For one climber, an obsession with the vertical world wasn’t the source of destruction. It was the way out.
I spent my first two years of college bruising my knees on bathroom tile. Some lonely people eat their lunch in the handicap stall. Others go there to throw it up.
As descents into madness go, this one was slow and steady. If you wanted to, you could trace my downward spiral to age 15 when I started pinching my side in the high school lunch line to remind myself not to add dessert to my tray.
I was running varsity cross country at the time. I wanted to be faster, and I wanted to look the part. The running habit, which had started as simple neighborhood jogs with my dad, had become part of my identity, and my vision of that identity came packaged in a glossy mental collage of both Olympians and my own lithe-limbed peers. If I wasn’t a runner, if I didn’t look like a runner, who was I?
I folded inward and closed up. I grew smaller in ways that dress sizes don’t measure.
I was willing to do almost anything to avoid answering that question. Pretty soon, ejecting meals became part of the daily routine. At the time, it didn’t feel like hitting rock bottom. It felt like a new beginning. I sat back against the teal plastic of the stall wall and felt like I’d been let in on a secret that other people were just too afraid to try: a time machine that could unwind the guilt of a binge.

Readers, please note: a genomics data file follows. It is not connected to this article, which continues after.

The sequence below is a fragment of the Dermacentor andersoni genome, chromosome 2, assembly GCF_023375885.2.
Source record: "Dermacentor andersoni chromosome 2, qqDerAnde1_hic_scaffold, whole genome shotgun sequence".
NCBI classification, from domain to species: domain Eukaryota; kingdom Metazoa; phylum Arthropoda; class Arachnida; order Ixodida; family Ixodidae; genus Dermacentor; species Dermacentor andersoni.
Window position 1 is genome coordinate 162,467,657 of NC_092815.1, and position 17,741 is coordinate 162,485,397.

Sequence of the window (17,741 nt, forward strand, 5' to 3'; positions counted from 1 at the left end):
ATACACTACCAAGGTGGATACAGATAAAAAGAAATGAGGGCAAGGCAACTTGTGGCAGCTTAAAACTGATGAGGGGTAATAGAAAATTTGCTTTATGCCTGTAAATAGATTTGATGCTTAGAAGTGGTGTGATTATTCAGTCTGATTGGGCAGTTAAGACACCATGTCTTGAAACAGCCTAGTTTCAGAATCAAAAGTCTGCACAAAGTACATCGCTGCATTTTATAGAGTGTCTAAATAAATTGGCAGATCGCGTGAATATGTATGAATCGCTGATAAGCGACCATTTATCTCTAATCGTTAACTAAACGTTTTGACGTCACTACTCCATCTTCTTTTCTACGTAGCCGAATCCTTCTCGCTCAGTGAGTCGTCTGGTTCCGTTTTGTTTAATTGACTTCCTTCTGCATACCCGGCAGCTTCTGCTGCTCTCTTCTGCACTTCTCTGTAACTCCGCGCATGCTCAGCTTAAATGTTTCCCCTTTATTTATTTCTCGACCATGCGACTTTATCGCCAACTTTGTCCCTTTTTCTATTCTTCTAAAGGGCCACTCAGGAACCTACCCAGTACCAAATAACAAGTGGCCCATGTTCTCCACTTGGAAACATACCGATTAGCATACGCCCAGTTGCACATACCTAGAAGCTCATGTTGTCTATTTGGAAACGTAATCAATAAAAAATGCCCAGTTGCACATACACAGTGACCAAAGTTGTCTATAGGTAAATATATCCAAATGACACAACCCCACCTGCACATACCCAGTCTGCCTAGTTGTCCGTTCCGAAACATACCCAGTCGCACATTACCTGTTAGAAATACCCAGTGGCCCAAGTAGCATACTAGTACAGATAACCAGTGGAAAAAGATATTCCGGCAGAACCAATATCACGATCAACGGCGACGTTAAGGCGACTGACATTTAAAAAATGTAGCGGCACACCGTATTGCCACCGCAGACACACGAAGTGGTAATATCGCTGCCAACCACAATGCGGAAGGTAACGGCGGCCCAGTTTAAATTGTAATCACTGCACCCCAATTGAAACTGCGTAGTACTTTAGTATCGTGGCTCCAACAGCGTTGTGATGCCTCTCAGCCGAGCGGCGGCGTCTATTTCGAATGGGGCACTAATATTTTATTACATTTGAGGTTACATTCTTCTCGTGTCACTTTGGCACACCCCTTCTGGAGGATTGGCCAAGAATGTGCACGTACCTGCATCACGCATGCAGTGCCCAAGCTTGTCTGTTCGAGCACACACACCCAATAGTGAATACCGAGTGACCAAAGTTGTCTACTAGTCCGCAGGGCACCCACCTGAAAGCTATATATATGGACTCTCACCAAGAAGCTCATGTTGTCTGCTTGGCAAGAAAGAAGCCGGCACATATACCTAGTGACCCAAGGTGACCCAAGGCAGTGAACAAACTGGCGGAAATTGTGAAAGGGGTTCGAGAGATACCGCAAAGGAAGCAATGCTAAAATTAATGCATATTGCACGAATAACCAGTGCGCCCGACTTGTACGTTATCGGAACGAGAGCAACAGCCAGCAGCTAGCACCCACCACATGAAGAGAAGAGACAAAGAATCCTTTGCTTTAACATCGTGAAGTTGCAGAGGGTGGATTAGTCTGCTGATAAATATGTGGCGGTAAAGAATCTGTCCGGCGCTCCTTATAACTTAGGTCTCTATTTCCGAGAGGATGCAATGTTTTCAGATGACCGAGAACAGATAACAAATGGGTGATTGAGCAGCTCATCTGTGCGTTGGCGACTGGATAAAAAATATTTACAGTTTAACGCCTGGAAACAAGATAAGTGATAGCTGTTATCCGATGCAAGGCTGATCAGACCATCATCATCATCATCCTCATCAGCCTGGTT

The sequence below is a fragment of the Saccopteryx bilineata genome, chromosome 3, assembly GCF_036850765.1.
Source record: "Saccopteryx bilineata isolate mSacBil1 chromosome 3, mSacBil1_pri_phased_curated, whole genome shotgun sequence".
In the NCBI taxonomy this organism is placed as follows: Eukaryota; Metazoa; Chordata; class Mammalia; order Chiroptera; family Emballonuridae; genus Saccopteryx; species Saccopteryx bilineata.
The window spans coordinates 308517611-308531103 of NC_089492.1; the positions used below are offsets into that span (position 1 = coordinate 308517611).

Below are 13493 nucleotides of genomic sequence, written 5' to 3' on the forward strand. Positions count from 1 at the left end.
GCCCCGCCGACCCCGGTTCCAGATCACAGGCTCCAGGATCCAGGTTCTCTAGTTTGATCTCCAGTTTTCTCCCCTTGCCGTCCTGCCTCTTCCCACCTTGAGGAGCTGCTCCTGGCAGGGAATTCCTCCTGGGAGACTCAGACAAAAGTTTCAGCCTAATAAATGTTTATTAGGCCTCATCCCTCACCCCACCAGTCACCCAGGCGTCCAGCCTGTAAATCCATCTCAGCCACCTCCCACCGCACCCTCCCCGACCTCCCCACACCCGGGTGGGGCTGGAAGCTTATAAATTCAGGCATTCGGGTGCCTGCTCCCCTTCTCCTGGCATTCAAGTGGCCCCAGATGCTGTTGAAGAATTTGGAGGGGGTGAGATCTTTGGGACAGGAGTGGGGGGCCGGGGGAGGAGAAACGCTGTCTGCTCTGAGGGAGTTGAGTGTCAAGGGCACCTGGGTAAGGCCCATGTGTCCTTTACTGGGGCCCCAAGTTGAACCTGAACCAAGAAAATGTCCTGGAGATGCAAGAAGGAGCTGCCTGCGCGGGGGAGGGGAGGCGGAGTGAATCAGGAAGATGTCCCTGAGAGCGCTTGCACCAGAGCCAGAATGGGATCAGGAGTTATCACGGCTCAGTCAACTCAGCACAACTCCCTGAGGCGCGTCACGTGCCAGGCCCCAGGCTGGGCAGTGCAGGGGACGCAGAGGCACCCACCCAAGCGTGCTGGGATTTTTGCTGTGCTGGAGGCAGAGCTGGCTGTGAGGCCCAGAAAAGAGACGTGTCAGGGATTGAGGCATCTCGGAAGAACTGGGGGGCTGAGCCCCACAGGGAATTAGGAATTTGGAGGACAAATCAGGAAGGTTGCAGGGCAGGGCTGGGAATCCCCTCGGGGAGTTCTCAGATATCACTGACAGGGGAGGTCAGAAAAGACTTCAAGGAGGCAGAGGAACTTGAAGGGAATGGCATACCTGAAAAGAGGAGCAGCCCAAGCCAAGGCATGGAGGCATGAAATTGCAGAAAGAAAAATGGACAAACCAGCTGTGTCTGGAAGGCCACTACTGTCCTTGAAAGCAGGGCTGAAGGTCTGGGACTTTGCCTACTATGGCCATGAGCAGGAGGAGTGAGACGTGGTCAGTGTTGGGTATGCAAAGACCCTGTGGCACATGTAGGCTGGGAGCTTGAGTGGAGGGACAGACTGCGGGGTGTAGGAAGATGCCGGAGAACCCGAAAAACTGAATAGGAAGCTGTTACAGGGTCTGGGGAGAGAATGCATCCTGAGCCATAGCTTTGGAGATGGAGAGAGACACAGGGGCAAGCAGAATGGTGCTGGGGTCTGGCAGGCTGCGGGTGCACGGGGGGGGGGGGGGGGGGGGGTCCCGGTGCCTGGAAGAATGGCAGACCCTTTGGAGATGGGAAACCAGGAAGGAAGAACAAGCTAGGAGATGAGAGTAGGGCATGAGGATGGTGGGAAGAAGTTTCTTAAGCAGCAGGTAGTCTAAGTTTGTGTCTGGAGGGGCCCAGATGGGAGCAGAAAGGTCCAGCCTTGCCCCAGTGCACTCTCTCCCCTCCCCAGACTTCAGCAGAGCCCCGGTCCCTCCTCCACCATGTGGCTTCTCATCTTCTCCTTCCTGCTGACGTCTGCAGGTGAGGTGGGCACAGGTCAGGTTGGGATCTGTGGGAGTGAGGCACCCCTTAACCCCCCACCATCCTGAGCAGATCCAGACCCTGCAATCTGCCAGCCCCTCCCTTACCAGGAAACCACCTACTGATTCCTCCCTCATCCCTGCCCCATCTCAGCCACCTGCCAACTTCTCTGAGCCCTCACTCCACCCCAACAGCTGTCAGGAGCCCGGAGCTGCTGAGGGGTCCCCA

Guilt and onion rings, which as you might imagine, aren’t as easy on the up as they are on the down. I actually burst a blood vessel in my eye doing it. I told my college roommate the bloodshot look was a one-two punch of sleep deprivation and a hard sneeze. It was a lie, but I had bigger things to worry about.